"The impersonalist philosophers, who wish to maintain that the Absolute Truth is without senses, cannot comprehend this verse of Bhagavad-gītā. To them, it is either a metaphor or proof of the mundane character of Kṛṣṇa, the speaker of the Bhagavad-gītā. But, in actuality, Kṛṣṇa, the Supreme Godhead, has senses, and it is stated that His senses are interchangeable; in other words, one sense can perform the function of any other. This is what it means to say that Kṛṣṇa is absolute. Lacking senses, He could hardly be considered full in all opulences. In the Seventh Chapter, Kṛṣṇa has explained that He impregnates the living entities into material nature. This is done by His looking upon material nature. And so in this instance, Kṛṣṇa's hearing the devotee's words of love in offering foodstuffs is wholly identical with His eating and actually tasting. This point should be emphasized: because of His absolute position, His hearing is wholly identical with His eating and tasting. Only the devotee, who accepts Kṛṣṇa as He describes Himself, without interpretation, can understand that the Supreme Absolute Truth can eat food and enjoy it."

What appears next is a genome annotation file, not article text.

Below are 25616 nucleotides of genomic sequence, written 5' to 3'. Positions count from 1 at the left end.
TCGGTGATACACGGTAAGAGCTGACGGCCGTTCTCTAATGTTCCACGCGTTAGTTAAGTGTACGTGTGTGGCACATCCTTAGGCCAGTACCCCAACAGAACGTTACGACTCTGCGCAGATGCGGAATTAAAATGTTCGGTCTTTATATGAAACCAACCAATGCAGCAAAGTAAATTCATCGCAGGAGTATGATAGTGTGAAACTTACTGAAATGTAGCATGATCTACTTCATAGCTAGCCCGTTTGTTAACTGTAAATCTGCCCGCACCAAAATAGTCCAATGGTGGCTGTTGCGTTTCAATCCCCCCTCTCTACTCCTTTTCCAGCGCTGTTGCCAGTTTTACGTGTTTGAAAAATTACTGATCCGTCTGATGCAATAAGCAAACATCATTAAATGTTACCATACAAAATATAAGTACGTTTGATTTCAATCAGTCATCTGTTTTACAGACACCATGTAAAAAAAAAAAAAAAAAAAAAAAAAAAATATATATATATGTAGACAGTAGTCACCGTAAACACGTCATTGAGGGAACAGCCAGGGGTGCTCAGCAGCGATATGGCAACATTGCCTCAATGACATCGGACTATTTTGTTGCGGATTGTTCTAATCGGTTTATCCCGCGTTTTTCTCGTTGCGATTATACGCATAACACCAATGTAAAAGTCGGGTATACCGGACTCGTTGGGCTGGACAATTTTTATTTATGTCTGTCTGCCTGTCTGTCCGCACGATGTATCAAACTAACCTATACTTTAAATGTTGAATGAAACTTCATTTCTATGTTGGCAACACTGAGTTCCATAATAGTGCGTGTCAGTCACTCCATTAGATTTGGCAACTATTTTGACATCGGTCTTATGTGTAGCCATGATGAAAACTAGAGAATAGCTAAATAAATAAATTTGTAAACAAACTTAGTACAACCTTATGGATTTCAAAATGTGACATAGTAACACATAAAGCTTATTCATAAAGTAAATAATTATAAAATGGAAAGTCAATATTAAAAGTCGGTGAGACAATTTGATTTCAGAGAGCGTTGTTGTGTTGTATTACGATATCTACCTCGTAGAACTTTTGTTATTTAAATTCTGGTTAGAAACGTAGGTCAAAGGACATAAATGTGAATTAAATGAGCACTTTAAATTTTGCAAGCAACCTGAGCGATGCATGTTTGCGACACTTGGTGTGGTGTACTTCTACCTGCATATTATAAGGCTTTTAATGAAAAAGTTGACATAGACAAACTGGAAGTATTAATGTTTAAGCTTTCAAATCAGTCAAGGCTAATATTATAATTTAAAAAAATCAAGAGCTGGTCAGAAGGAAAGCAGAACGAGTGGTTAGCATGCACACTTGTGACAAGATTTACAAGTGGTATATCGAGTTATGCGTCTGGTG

BG 9.26, Translation and Purport